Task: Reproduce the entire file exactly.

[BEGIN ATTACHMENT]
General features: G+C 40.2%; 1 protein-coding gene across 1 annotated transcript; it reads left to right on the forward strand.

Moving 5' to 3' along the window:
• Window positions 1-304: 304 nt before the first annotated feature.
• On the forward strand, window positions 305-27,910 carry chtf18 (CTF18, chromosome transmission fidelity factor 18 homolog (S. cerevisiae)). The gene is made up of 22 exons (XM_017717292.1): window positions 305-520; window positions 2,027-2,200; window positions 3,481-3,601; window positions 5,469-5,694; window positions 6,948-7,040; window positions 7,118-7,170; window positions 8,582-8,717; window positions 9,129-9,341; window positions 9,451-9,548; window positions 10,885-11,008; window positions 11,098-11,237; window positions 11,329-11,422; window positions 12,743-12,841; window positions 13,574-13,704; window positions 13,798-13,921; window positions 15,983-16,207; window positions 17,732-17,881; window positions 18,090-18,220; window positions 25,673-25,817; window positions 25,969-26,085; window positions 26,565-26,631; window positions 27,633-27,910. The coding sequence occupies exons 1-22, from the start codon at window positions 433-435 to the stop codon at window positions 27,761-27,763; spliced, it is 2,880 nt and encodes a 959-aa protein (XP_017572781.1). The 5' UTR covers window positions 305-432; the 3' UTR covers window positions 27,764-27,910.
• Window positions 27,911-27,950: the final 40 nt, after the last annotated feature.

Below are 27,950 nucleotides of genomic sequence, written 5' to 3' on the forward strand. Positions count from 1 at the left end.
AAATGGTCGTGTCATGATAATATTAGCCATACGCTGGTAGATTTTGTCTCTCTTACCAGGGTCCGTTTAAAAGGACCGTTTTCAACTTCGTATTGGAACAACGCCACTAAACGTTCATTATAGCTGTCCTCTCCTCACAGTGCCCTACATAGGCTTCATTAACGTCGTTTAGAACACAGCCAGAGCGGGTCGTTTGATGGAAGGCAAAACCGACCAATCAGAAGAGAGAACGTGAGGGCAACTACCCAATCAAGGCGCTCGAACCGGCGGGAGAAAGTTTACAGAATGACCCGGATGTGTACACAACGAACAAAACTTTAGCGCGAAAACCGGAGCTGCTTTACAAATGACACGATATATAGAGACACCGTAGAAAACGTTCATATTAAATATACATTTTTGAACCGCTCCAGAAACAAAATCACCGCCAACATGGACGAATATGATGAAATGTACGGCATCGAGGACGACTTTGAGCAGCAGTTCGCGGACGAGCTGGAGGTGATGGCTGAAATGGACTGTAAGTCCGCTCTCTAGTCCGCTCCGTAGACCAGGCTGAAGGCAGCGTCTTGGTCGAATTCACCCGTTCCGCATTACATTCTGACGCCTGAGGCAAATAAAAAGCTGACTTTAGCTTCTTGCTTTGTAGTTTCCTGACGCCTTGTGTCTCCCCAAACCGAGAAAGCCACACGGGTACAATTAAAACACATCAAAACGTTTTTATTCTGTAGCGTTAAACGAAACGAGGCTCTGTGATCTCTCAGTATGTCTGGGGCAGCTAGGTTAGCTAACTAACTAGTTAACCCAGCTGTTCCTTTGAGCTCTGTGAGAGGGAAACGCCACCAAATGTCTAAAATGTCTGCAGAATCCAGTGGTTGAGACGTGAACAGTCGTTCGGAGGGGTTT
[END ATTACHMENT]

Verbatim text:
General features: G+C 40.2%; 1 protein-coding gene across 1 annotated transcript; it reads left to right on the forward strand.

Moving 5' to 3' along the window:
• Window positions 1-304: 304 nt before the first annotated feature.
• On the forward strand, window positions 305-27,910 carry chtf18 (CTF18, chromosome transmission fidelity factor 18 homolog (S. cerevisiae)). The gene is made up of 22 exons (XM_017717292.1): window positions 305-520; window positions 2,027-2,200; window positions 3,481-3,601; window positions 5,469-5,694; window positions 6,948-7,040; window positions 7,118-7,170; window positions 8,582-8,717; window positions 9,129-9,341; window positions 9,451-9,548; window positions 10,885-11,008; window positions 11,098-11,237; window positions 11,329-11,422; window positions 12,743-12,841; window positions 13,574-13,704; window positions 13,798-13,921; window positions 15,983-16,207; window positions 17,732-17,881; window positions 18,090-18,220; window positions 25,673-25,817; window positions 25,969-26,085; window positions 26,565-26,631; window positions 27,633-27,910. The coding sequence occupies exons 1-22, from the start codon at window positions 433-435 to the stop codon at window positions 27,761-27,763; spliced, it is 2,880 nt and encodes a 959-aa protein (XP_017572781.1). The 5' UTR covers window positions 305-432; the 3' UTR covers window positions 27,764-27,910.
• Window positions 27,911-27,950: the final 40 nt, after the last annotated feature.

Below are 27,950 nucleotides of genomic sequence, written 5' to 3' on the forward strand. Positions count from 1 at the left end.
AAATGGTCGTGTCATGATAATATTAGCCATACGCTGGTAGATTTTGTCTCTCTTACCAGGGTCCGTTTAAAAGGACCGTTTTCAACTTCGTATTGGAACAACGCCACTAAACGTTCATTATAGCTGTCCTCTCCTCACAGTGCCCTACATAGGCTTCATTAACGTCGTTTAGAACACAGCCAGAGCGGGTCGTTTGATGGAAGGCAAAACCGACCAATCAGAAGAGAGAACGTGAGGGCAACTACCCAATCAAGGCGCTCGAACCGGCGGGAGAAAGTTTACAGAATGACCCGGATGTGTACACAACGAACAAAACTTTAGCGCGAAAACCGGAGCTGCTTTACAAATGACACGATATATAGAGACACCGTAGAAAACGTTCATATTAAATATACATTTTTGAACCGCTCCAGAAACAAAATCACCGCCAACATGGACGAATATGATGAAATGTACGGCATCGAGGACGACTTTGAGCAGCAGTTCGCGGACGAGCTGGAGGTGATGGCTGAAATGGACTGTAAGTCCGCTCTCTAGTCCGCTCCGTAGACCAGGCTGAAGGCAGCGTCTTGGTCGAATTCACCCGTTCCGCATTACATTCTGACGCCTGAGGCAAATAAAAAGCTGACTTTAGCTTCTTGCTTTGTAGTTTCCTGACGCCTTGTGTCTCCCCAAACCGAGAAAGCCACACGGGTACAATTAAAACACATCAAAACGTTTTTATTCTGTAGCGTTAAACGAAACGAGGCTCTGTGATCTCTCAGTATGTCTGGGGCAGCTAGGTTAGCTAACTAACTAGTTAACCCAGCTGTTCCTTTGAGCTCTGTGAGAGGGAAACGCCACCAAATGTCTAAAATGTCTGCAGAATCCAGTGGTTGAGACGTGAACAGTCGTTCGGAGGGGTTT